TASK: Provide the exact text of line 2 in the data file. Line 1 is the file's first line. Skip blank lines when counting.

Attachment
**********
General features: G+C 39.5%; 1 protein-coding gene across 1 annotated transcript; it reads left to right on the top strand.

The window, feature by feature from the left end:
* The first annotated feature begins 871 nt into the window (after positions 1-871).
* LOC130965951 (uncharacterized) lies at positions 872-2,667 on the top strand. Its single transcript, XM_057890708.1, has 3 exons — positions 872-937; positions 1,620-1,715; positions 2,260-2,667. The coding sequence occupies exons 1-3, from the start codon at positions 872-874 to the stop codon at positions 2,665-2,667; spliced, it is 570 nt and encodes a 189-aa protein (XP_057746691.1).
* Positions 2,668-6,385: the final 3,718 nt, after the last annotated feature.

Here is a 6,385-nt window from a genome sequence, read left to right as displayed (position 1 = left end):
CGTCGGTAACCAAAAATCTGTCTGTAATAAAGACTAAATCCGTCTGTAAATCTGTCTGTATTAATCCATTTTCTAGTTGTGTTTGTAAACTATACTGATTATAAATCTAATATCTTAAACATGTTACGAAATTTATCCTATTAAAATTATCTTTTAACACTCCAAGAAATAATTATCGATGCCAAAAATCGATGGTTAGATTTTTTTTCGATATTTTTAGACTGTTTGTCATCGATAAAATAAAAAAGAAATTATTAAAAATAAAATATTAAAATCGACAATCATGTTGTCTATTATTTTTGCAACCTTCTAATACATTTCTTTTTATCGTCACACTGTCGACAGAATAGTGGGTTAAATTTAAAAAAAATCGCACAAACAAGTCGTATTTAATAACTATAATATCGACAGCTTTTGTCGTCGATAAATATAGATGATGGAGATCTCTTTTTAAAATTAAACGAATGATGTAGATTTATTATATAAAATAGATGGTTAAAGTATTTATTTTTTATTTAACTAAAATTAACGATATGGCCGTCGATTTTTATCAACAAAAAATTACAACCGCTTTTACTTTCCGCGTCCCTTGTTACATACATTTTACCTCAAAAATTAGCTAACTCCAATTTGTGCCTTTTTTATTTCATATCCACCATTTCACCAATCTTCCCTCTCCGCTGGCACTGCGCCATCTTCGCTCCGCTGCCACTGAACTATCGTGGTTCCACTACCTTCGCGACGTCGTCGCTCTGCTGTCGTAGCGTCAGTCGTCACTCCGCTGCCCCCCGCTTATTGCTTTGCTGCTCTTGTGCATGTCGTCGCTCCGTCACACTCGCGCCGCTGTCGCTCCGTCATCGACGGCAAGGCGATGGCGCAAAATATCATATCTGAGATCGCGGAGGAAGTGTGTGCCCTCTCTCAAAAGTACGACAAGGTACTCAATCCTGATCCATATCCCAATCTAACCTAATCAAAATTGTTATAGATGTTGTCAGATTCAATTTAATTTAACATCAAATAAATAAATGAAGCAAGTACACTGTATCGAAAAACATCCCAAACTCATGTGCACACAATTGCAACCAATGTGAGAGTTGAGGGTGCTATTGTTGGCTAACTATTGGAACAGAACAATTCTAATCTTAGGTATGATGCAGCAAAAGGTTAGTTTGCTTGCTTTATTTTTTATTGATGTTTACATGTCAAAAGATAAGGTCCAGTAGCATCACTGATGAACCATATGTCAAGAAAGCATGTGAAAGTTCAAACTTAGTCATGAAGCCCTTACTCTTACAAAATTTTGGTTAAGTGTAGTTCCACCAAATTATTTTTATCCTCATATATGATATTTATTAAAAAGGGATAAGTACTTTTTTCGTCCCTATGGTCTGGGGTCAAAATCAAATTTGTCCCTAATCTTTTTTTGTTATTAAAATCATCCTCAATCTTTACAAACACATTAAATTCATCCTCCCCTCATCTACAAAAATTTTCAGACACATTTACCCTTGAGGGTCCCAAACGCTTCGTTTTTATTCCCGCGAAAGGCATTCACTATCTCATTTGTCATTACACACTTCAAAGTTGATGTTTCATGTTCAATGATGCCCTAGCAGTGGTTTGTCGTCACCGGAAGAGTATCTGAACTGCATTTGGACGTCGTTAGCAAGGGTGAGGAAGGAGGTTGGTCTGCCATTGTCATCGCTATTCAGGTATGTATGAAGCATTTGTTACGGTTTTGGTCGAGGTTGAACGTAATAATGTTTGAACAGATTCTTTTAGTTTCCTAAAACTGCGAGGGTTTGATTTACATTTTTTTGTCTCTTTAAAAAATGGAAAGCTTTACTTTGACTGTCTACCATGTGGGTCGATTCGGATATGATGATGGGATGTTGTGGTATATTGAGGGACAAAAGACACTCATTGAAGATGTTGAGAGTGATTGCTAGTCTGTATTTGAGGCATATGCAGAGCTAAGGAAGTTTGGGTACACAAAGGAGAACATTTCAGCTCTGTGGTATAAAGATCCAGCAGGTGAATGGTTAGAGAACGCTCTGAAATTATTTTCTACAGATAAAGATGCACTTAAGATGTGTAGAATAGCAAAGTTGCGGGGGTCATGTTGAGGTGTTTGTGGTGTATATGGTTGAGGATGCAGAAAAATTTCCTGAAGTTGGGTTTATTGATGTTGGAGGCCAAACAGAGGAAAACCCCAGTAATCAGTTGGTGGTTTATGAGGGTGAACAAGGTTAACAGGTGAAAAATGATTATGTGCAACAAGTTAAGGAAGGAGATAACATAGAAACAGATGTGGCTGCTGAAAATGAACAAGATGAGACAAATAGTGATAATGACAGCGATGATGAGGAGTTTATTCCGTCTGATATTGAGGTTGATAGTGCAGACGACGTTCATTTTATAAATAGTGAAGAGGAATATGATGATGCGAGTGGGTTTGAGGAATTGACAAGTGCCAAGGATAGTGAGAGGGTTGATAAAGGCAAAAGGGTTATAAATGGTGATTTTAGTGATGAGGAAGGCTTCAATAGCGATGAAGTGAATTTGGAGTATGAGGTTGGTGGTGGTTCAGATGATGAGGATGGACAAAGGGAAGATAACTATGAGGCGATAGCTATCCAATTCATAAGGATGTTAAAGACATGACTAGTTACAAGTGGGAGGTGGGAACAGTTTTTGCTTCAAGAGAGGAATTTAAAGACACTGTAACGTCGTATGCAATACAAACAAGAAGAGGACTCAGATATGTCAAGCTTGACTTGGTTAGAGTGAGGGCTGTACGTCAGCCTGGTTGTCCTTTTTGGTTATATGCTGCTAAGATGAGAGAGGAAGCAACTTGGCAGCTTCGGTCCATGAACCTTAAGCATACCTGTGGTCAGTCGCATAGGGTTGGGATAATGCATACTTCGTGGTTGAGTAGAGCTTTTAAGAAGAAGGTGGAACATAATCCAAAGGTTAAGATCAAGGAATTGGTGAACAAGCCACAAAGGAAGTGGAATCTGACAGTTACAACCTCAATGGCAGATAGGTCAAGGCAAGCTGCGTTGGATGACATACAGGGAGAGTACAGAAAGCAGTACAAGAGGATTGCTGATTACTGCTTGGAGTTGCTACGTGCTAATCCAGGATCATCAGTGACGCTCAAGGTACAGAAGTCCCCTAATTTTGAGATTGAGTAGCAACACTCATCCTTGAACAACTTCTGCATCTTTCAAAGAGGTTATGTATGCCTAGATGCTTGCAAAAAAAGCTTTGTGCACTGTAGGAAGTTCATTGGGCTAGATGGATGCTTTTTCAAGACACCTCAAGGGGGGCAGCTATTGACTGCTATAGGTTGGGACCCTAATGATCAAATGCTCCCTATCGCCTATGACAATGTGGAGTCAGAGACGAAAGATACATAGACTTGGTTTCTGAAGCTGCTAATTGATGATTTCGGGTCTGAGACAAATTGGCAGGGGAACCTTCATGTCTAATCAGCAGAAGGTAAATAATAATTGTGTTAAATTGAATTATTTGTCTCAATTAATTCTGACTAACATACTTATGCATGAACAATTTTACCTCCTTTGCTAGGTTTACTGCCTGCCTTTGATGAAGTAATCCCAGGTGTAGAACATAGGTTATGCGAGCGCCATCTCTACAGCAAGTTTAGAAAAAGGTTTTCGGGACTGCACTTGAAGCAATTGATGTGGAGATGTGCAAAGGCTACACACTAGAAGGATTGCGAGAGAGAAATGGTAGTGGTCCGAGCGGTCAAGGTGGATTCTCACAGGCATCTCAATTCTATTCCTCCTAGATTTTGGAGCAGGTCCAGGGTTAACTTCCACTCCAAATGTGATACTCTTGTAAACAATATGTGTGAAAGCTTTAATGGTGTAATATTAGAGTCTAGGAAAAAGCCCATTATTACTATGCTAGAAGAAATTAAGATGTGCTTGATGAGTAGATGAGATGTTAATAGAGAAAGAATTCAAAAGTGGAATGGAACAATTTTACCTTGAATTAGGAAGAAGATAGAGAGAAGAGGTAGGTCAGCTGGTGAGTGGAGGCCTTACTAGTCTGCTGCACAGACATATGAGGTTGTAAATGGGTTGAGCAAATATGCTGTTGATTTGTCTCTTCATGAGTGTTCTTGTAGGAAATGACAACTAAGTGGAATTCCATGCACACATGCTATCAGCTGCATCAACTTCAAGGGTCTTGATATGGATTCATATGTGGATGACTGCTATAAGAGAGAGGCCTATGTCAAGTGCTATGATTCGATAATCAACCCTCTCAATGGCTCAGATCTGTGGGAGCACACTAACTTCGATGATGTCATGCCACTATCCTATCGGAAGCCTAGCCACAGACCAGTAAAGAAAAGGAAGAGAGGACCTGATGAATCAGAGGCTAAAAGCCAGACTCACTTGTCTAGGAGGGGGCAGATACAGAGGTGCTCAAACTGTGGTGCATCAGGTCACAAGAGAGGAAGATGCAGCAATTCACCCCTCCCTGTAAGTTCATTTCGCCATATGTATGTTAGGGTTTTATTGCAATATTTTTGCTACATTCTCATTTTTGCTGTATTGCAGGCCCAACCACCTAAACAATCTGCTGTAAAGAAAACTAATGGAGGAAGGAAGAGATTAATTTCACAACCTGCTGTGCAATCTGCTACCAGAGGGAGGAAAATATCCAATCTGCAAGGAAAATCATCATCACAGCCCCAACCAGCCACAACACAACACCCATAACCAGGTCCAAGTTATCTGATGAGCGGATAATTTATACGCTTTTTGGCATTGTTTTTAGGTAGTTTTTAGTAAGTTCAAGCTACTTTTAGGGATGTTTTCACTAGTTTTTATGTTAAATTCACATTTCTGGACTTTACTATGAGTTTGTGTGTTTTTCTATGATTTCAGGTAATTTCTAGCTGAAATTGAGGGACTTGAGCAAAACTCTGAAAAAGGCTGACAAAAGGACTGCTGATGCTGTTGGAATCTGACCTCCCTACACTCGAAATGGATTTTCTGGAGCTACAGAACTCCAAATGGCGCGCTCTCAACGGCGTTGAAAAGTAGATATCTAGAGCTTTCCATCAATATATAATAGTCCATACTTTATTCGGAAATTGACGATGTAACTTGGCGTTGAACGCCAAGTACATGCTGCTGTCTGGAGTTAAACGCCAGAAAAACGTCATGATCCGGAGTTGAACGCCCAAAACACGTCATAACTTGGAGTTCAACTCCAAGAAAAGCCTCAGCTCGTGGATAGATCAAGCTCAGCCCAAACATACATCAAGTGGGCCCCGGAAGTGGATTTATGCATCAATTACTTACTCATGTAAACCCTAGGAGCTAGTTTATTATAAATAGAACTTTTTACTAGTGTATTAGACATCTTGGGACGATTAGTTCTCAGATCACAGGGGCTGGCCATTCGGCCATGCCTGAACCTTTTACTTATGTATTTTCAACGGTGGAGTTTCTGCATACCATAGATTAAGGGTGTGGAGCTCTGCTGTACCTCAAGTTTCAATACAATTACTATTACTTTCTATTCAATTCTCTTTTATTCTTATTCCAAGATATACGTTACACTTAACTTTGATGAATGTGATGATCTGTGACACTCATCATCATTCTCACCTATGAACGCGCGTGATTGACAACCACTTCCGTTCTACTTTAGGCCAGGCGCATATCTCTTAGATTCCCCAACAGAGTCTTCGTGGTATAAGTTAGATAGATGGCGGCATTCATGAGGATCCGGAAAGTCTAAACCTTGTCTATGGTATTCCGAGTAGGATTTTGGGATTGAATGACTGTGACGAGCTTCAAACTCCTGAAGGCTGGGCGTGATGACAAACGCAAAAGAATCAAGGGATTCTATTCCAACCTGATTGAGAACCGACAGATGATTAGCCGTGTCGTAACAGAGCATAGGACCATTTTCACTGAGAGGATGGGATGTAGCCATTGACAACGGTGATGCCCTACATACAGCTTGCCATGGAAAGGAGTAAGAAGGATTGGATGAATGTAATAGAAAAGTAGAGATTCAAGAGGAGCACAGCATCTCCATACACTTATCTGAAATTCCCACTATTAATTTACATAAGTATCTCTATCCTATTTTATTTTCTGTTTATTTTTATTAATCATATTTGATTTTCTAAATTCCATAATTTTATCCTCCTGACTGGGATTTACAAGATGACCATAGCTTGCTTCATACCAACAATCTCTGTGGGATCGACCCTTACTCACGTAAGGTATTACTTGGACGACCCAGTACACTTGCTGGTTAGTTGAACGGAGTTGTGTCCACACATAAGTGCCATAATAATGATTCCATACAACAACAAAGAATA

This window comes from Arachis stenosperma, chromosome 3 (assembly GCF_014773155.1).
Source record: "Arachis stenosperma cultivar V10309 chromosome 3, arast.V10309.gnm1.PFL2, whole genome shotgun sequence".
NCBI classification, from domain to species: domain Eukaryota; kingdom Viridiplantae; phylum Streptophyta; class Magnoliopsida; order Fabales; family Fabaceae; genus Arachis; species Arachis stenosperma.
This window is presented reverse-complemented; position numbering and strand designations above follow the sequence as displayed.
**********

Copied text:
The window, feature by feature from the left end: